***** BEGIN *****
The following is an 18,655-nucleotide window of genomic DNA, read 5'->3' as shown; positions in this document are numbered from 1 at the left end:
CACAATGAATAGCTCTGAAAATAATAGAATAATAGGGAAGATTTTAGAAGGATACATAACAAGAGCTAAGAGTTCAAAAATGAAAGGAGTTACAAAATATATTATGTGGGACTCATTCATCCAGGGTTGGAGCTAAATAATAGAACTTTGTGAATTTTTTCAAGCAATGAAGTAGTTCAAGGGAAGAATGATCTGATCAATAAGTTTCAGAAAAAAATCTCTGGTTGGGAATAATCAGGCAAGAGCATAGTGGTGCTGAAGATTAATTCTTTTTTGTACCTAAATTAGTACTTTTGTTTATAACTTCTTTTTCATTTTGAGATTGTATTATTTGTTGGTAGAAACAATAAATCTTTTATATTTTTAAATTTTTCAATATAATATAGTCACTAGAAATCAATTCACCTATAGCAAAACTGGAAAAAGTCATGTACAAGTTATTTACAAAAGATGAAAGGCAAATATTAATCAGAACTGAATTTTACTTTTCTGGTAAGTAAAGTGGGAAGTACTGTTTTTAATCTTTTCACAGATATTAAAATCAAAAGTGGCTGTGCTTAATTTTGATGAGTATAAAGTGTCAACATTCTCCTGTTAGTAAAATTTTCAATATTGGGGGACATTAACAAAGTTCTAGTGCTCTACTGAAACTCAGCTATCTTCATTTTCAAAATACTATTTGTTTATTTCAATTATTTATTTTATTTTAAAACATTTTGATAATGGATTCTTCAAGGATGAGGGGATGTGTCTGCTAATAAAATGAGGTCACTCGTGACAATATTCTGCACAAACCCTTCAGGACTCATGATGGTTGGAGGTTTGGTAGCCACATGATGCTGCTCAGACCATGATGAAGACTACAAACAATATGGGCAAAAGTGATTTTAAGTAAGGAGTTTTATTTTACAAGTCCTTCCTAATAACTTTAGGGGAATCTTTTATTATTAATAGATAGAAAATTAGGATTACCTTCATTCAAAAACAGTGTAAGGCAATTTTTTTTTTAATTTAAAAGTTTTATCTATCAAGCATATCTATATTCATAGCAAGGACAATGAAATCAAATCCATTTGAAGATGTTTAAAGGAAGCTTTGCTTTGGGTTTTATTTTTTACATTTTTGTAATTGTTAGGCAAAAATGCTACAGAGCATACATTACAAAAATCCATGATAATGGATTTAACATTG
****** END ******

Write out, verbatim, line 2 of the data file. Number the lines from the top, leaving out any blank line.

CACAATGAATAGCTCTGAAAATAATAGAATAATAGGGAAGATTTTAGAAGGATACATAACAAGAGCTAAGAGTTCAAAAATGAAAGGAGTTACAAAATATATTATGTGGGACTCATTCATCCAGGGTTGGAGCTAAATAATAGAACTTTGTGAATTTTTTCAAGCAATGAAGTAGTTCAAGGGAAGAATGATCTGATCAATAAGTTTCAGAAAAAAATCTCTGGTTGGGAATAATCAGGCAAGAGCATAGTGGTGCTGAAGATTAATTCTTTTTTGTACCTAAATTAGTACTTTTGTTTATAACTTCTTTTTCATTTTGAGATTGTATTATTTGTTGGTAGAAACAATAAATCTTTTATATTTTTAAATTTTTCAATATAATATAGTCACTAGAAATCAATTCACCTATAGCAAAACTGGAAAAAGTCATGTACAAGTTATTTACAAAAGATGAAAGGCAAATATTAATCAGAACTGAATTTTACTTTTCTGGTAAGTAAAGTGGGAAGTACTGTTTTTAATCTTTTCACAGATATTAAAATCAAAAGTGGCTGTGCTTAATTTTGATGAGTATAAAGTGTCAACATTCTCCTGTTAGTAAAATTTTCAATATTGGGGGACATTAACAAAGTTCTAGTGCTCTACTGAAACTCAGCTATCTTCATTTTCAAAATACTATTTGTTTATTTCAATTATTTATTTTATTTTAAAACATTTTGATAATGGATTCTTCAAGGATGAGGGGATGTGTCTGCTAATAAAATGAGGTCACTCGTGACAATATTCTGCACAAACCCTTCAGGACTCATGATGGTTGGAGGTTTGGTAGCCACATGATGCTGCTCAGACCATGATGAAGACTACAAACAATATGGGCAAAAGTGATTTTAAGTAAGGAGTTTTATTTTACAAGTCCTTCCTAATAACTTTAGGGGAATCTTTTATTATTAATAGATAGAAAATTAGGATTACCTTCATTCAAAAACAGTGTAAGGCAATTTTTTTTTTAATTTAAAAGTTTTATCTATCAAGCATATCTATATTCATAGCAAGGACAATGAAATCAAATCCATTTGAAGATGTTTAAAGGAAGCTTTGCTTTGGGTTTTATTTTTTACATTTTTGTAATTGTTAGGCAAAAATGCTACAGAGCATACATTACAAAAATCCATGATAATGGATTTAACATTG